SpaceX launches mostly-rookie Crew-3 mission to ISS

by Justin Davenport

SpaceX and NASA have successfully launched four astronauts to the International Space Station on the Crew-3 mission. The crew took flight onboard a Falcon 9 and Crew Dragon Endurance from Kennedy Space Center’s Pad 39A Wednesday evening, November 10, at 9:03 PM EST (02:03 UTC on November 11).

At the station, the four will spend approximately six months onboard as part of Expedition 66/67. They will take the places of the four Crew-2 astronauts, who safely returned to Earth on November 8.

On its maiden flight, Crew Dragon Endurance (C210) carries a crew of four astronauts – three Americans and one German. The mission also features a rare assignment – a commander without previous spaceflight experience. In fact, all but one member of Crew-3 have never flown to space before.

The flight is commanded by astronaut Raja Chari, 44, of Cedar Falls, Iowa. Chari was a USAF test pilot before being chosen as part of NASA’s Group 22 astronaut class in 2017. He is also a member of the “Artemis Team,” a group of astronauts eligible for selection on future crewed lunar missions.

A graduate of the U.S. Air Force Academy, Chari also holds a Master’s degree in Aeronautical and Astronautical Engineering from MIT. He commanded the 461st Flight Test Squadron at Edwards AFB in California before his astronaut selection. Crew-3 marks Chari’s first spaceflight.

Astronaut Thomas Marshburn took the pilot’s seat on this flight. Crew-3 is Marshburn’s third spaceflight, after STS-127 and ISS Expedition 34/35. He has now flown onboard three spacecraft – Space Shuttle Endeavour, Soyuz (TMA-07M), and Crew Dragon Endurance.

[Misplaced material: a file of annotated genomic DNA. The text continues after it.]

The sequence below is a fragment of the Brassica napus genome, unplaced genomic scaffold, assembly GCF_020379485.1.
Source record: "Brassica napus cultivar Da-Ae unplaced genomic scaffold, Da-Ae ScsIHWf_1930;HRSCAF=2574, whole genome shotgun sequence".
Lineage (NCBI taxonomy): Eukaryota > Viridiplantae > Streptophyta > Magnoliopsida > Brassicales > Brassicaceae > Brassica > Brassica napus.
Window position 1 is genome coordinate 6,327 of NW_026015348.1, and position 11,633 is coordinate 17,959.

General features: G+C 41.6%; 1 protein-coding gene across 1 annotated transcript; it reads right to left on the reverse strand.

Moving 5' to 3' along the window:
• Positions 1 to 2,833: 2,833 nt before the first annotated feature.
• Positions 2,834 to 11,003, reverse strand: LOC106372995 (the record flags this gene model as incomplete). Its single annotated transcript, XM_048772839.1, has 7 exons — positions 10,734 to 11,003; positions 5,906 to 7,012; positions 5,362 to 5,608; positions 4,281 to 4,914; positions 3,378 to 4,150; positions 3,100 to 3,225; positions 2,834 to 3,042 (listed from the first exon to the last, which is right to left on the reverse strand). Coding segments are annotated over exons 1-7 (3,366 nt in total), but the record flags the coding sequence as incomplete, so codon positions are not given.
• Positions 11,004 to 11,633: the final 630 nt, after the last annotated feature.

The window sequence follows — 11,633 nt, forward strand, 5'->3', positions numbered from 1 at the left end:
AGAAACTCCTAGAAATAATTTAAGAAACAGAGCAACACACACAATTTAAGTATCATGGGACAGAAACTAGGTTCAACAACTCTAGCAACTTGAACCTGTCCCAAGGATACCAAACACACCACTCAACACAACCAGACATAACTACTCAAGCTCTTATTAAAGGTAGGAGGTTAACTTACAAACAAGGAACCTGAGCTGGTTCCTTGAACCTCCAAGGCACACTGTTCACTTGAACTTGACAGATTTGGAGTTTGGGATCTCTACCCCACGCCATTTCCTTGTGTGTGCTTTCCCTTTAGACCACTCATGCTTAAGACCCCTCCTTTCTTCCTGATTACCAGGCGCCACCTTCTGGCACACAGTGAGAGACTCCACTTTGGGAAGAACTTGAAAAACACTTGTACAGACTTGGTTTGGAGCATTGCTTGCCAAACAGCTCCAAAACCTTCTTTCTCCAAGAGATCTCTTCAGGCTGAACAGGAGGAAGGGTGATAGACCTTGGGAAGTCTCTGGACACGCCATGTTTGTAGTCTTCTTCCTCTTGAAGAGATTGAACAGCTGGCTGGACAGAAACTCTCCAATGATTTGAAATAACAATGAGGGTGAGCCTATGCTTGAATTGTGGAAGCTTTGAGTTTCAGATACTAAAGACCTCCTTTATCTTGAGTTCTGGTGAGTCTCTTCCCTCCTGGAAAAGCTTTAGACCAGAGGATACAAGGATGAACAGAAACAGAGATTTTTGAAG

A native of Statesville, North Carolina, and a graduate of Wake Forest University’s medical school, Marshburn is a physician who also served as a flight surgeon before his astronaut selection in 2004. He has also conducted four spacewalks previously, including an unplanned EVA to fix a pump controller box that was involved in an ammonia leak.

Astronaut Kayla Barron, 34, of Richland, Washington was one of the first women to serve as a US Navy submarine warfare officer. She served aboard the USS Maine before being chosen as part of the Group 22 astronaut class in 2017 alongside Raja Chari.

Like Chari, she is part of the “Artemis Team” and is making her first spaceflight. She is also trained as a nuclear engineer with a degree from England’s Cambridge University and is the fifth female U.S. Naval Academy graduate to be selected into NASA’s astronaut corps.